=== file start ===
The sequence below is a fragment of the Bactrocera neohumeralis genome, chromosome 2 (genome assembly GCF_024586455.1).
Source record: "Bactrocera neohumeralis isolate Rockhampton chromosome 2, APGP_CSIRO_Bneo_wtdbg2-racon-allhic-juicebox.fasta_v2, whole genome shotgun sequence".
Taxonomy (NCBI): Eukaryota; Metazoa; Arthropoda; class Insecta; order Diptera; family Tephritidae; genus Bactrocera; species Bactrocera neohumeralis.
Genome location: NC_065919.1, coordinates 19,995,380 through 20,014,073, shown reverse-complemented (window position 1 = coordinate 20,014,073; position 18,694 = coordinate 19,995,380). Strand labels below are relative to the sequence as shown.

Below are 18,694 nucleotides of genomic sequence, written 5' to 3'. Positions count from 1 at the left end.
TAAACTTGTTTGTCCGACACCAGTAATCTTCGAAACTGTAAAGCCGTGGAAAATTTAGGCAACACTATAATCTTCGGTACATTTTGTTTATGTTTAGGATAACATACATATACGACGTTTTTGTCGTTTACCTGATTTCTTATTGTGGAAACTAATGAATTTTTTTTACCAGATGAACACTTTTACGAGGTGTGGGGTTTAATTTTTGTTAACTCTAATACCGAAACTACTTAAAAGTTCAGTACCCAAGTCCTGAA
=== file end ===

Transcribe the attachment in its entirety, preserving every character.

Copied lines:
The sequence below is a fragment of the Bactrocera neohumeralis genome, chromosome 2 (genome assembly GCF_024586455.1).
Source record: "Bactrocera neohumeralis isolate Rockhampton chromosome 2, APGP_CSIRO_Bneo_wtdbg2-racon-allhic-juicebox.fasta_v2, whole genome shotgun sequence".
Taxonomy (NCBI): Eukaryota; Metazoa; Arthropoda; class Insecta; order Diptera; family Tephritidae; genus Bactrocera; species Bactrocera neohumeralis.
Genome location: NC_065919.1, coordinates 19,995,380 through 20,014,073, shown reverse-complemented (window position 1 = coordinate 20,014,073; position 18,694 = coordinate 19,995,380). Strand labels below are relative to the sequence as shown.

Below are 18,694 nucleotides of genomic sequence, written 5' to 3'. Positions count from 1 at the left end.
TAAACTTGTTTGTCCGACACCAGTAATCTTCGAAACTGTAAAGCCGTGGAAAATTTAGGCAACACTATAATCTTCGGTACATTTTGTTTATGTTTAGGATAACATACATATACGACGTTTTTGTCGTTTACCTGATTTCTTATTGTGGAAACTAATGAATTTTTTTTACCAGATGAACACTTTTACGAGGTGTGGGGTTTAATTTTTGTTAACTCTAATACCGAAACTACTTAAAAGTTCAGTACCCAAGTCCTGAA